Analysis: Movement looks at what has happened to the Bank

Is what has happened to the Co-operative Bank inevitable or did it scale too much, too quickly? Co-operative News asks two senior figures within the co-operative movement to...

Is what has happened to the Co-operative Bank inevitable or did it scale too much, too quickly? Co-operative News asks two senior figures within the co-operative movement to provide their analysis.

Peter Hunt, Chief Executive, Mutuo
Tragedy. Disaster. Just two words that have been used to describe the recent events at the Co-operative Bank.  While the Treasury Select Committee continues its questioning of the Verde deal and the Kelly Inquiry deliberates on wider issues, the Bank’s ownership is changing, probably irrevocably.

We need to be able to look beyond the immediate events to fully understand the situation.  It is fair to say at this stage that the financial crisis has caught up with the Bank – assets going bad and a greater regulatory drive for higher capital ratios are two key features of this. And whatever else is going on, this will always cause problems for mutually owned firms.

The fact is that the parent Co-operative Group simply does not have sufficient capital to inject into its subsidiary, and this brings us to the heart of a major weakness in UK co-ops.  Without a tradition of member investment in attractive shares, our co-operatives will always be short of options.  This is why Mutuo has brought forward the Mutuals’ Redeemable Shares Bill – our co-operatives need to be able to issue shares that give flexibility to the business and are rewarding to the member, without undermining mutual ownership.

The European co-operative banking sector relies heavily on such types of shares, and has for the most part been able to count on this crucial additional source of capital.  It is one of the reasons why they have such a sector at all, and we do not. In order to build stable capital bases, we need to be able to offer shares that are not withdrawable, but can be redeemed by the co-operatives themselves. It is too late for our Co-operative Bank, but we need to take action now to make sure that we can strengthen co-operative capital.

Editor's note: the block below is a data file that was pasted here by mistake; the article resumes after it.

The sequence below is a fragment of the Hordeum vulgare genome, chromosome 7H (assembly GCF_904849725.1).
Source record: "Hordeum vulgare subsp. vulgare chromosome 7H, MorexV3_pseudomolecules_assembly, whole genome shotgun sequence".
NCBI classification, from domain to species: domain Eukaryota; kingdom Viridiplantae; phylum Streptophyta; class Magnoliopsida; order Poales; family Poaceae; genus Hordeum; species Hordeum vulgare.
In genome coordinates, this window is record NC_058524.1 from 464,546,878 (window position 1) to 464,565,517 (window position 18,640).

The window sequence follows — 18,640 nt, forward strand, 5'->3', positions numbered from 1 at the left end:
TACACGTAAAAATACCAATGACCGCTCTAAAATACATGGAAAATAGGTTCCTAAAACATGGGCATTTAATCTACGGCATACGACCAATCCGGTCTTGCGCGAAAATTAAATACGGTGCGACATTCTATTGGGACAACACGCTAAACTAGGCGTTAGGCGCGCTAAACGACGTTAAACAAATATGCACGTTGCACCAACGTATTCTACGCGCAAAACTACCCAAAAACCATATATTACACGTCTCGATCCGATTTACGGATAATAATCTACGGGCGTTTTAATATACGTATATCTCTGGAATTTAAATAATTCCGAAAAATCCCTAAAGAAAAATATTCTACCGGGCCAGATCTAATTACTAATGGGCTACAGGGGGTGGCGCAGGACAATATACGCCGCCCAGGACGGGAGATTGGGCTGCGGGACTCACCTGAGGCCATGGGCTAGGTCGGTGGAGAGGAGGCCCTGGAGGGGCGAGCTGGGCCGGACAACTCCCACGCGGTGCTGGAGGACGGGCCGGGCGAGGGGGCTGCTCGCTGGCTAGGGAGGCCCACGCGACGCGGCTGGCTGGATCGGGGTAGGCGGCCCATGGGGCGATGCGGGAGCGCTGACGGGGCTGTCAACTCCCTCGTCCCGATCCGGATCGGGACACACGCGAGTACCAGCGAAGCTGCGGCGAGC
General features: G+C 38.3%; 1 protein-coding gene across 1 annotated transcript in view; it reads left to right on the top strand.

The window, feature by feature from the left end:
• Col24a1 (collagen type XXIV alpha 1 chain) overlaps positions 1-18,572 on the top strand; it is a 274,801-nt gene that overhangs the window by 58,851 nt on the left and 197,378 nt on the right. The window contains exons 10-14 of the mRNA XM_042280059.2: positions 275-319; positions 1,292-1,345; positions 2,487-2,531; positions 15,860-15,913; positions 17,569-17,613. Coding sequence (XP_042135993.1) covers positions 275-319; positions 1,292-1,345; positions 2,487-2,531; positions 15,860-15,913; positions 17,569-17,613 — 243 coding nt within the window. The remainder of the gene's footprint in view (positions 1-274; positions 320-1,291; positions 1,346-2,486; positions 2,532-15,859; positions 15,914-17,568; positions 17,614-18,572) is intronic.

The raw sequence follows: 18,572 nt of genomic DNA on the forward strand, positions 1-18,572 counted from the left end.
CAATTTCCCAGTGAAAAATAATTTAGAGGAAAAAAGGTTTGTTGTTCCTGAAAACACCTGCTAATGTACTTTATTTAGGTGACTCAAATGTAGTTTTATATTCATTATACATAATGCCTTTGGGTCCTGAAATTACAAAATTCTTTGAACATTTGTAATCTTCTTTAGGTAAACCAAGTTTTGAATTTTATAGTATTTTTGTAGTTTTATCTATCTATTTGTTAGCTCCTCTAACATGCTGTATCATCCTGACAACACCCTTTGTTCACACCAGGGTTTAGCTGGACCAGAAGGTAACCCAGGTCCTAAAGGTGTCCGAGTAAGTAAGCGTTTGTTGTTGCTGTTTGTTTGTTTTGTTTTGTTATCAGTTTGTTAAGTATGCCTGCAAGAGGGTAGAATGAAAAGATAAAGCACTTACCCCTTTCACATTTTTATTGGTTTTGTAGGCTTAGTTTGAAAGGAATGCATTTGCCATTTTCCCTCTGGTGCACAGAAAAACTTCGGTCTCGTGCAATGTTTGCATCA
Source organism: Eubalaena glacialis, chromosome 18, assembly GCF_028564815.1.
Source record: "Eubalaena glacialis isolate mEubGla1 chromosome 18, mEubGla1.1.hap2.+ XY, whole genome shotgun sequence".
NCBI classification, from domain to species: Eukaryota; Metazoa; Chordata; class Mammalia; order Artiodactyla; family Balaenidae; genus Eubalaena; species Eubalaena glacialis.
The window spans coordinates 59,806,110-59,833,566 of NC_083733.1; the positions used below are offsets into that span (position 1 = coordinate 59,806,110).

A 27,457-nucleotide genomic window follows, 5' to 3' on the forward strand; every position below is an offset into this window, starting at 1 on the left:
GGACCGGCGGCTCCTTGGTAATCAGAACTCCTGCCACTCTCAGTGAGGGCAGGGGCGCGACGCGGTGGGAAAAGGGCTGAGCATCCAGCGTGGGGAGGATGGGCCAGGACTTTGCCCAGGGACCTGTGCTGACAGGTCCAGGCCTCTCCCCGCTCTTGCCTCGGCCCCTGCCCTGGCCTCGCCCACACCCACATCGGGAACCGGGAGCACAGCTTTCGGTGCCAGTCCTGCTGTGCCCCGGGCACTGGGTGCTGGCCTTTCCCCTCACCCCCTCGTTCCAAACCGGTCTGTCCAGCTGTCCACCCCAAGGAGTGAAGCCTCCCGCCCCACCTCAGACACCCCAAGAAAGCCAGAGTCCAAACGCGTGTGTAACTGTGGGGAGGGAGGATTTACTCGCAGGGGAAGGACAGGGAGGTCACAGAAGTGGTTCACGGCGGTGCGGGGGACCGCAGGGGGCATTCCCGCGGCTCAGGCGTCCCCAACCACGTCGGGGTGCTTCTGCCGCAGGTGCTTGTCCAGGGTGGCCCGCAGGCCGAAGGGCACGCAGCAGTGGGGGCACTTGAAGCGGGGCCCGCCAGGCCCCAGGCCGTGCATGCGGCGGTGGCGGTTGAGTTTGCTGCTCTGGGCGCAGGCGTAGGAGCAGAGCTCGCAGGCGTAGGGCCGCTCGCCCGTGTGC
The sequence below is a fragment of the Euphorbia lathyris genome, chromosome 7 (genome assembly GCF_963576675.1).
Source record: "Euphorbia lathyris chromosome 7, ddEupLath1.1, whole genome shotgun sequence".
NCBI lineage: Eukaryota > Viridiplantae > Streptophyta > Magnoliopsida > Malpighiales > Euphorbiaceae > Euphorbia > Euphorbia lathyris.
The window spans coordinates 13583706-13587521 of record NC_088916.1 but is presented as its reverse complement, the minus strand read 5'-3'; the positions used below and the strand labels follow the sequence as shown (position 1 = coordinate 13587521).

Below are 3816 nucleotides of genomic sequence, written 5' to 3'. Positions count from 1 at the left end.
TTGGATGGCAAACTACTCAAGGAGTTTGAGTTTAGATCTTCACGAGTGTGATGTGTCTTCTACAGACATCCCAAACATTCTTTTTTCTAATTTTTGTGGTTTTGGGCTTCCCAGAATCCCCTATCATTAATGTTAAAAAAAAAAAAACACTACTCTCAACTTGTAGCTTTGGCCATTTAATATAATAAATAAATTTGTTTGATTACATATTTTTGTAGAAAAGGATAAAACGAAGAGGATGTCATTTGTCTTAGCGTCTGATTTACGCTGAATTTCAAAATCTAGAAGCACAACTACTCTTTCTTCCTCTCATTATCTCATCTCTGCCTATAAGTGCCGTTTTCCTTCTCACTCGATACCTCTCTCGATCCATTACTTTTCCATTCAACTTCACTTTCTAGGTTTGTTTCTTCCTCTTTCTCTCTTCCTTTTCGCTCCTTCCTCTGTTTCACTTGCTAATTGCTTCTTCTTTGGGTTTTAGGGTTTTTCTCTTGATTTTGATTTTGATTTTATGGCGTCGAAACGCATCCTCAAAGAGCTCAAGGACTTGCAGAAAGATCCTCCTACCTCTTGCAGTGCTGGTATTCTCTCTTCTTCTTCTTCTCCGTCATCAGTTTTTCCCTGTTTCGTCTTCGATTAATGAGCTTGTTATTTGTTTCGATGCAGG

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Jim Pettipher, Deputy Executive Director, Co-operative Futures
I did find myself agreeing with Peter Marks on one thing when I watched him giving evidence to the Treasury Select Committee.

The painful loss of the Co-operative Bank to the movement is a tragedy. I don’t say that because I fear that the Co-operative Group is threatened without owning the bank. It isn’t.

The truth is that the bank had become a drain on the resources of the Group. Even without the proposed acquisition of the Lloyds business, I was surprised to learn at a regional conference for elected members a year or more ago that the Group was projecting a massive drop in profits for five years, in large part due to the costs of integrating the Britannia and Co-op Bank businesses.

And that was before Project Verde proper and before the regulator moved the goalposts to reveal a £1.5 billion hole. So, business is business, and Euan Sutherland and his team have, with regret, done the right thing. If I think that, then why do I think the loss of the bank is tragic?

I keep coming back to that most fundamental of questions; what is the Co-operative Group for? History tells us that the Group’s original purpose revolved around providing unadulterated food at affordable prices to its members.

If that remains it, then in all honesty, we should be advising our members to buy the brands that we sell at other, cheaper retailers. We don’t tell them to do that because the Group is about much more.

And yet, at the Treasury Select Committee hearing Peter Marks was still talking about the pursuit of “scale in the business” as if out Tesco-ing Tesco was all that mattered.

Many elected members fought against his drive to be bigger at any price and were caricatured as prophets of false doom for so doing. (Peter Marks’ Quebec 2012 speech is a must watch and is available online.)

It is the Co-operative Group – not pensioned off Peter – that is now paying the price. The Group is not the bank, or the food business, or the pharmacy, the farms or any of the business’s other features. It is its members, and it exists to serve them.

Despite Peter Marks’ protestations to the contrary the tragedy is that this was avoidable and caused by too much Sir Humphrey and not enough Jim Hacker.

We need to be more member led, not less.

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